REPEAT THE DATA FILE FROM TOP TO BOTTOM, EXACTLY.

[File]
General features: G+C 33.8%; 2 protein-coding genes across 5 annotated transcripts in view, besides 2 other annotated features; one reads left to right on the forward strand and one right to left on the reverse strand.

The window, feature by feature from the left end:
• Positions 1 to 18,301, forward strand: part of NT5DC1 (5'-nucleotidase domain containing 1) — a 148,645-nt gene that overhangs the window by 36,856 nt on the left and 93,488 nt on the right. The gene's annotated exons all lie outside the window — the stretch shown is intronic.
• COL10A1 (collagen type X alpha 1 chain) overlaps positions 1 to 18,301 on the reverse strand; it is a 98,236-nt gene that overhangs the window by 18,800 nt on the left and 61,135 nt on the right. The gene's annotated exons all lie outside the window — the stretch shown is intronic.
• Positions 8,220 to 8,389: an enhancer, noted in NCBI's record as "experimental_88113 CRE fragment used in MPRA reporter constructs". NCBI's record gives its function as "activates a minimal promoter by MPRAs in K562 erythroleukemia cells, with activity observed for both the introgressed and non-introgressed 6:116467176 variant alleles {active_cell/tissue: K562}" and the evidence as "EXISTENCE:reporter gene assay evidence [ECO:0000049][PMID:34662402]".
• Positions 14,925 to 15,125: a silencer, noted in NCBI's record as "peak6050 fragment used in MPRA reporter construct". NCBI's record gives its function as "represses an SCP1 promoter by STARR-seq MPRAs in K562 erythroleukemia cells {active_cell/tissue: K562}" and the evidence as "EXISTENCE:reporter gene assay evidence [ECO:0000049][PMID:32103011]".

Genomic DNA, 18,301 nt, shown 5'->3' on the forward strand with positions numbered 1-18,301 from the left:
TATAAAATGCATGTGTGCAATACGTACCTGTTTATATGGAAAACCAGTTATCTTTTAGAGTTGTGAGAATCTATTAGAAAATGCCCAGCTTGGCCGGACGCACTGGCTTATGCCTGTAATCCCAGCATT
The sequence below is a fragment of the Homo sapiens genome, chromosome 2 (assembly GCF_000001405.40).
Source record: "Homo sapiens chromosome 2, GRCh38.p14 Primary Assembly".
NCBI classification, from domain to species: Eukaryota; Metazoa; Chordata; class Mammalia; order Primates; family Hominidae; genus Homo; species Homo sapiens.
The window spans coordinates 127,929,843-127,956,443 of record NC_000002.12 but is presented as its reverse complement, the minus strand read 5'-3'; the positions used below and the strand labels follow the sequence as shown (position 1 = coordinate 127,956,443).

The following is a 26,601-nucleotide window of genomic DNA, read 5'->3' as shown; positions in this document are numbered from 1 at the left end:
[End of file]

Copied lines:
General features: G+C 33.8%; 2 protein-coding genes across 5 annotated transcripts in view, besides 2 other annotated features; one reads left to right on the forward strand and one right to left on the reverse strand.

The window, feature by feature from the left end:
• Positions 1 to 18,301, forward strand: part of NT5DC1 (5'-nucleotidase domain containing 1) — a 148,645-nt gene that overhangs the window by 36,856 nt on the left and 93,488 nt on the right. The gene's annotated exons all lie outside the window — the stretch shown is intronic.
• COL10A1 (collagen type X alpha 1 chain) overlaps positions 1 to 18,301 on the reverse strand; it is a 98,236-nt gene that overhangs the window by 18,800 nt on the left and 61,135 nt on the right. The gene's annotated exons all lie outside the window — the stretch shown is intronic.
• Positions 8,220 to 8,389: an enhancer, noted in NCBI's record as "experimental_88113 CRE fragment used in MPRA reporter constructs". NCBI's record gives its function as "activates a minimal promoter by MPRAs in K562 erythroleukemia cells, with activity observed for both the introgressed and non-introgressed 6:116467176 variant alleles {active_cell/tissue: K562}" and the evidence as "EXISTENCE:reporter gene assay evidence [ECO:0000049][PMID:34662402]".
• Positions 14,925 to 15,125: a silencer, noted in NCBI's record as "peak6050 fragment used in MPRA reporter construct". NCBI's record gives its function as "represses an SCP1 promoter by STARR-seq MPRAs in K562 erythroleukemia cells {active_cell/tissue: K562}" and the evidence as "EXISTENCE:reporter gene assay evidence [ECO:0000049][PMID:32103011]".

Genomic DNA, 18,301 nt, shown 5'->3' on the forward strand with positions numbered 1-18,301 from the left:
TATAAAATGCATGTGTGCAATACGTACCTGTTTATATGGAAAACCAGTTATCTTTTAGAGTTGTGAGAATCTATTAGAAAATGCCCAGCTTGGCCGGACGCACTGGCTTATGCCTGTAATCCCAGCATT
The sequence below is a fragment of the Homo sapiens genome, chromosome 2 (assembly GCF_000001405.40).
Source record: "Homo sapiens chromosome 2, GRCh38.p14 Primary Assembly".
NCBI classification, from domain to species: Eukaryota; Metazoa; Chordata; class Mammalia; order Primates; family Hominidae; genus Homo; species Homo sapiens.
The window spans coordinates 127,929,843-127,956,443 of record NC_000002.12 but is presented as its reverse complement, the minus strand read 5'-3'; the positions used below and the strand labels follow the sequence as shown (position 1 = coordinate 127,956,443).

The following is a 26,601-nucleotide window of genomic DNA, read 5'->3' as shown; positions in this document are numbered from 1 at the left end: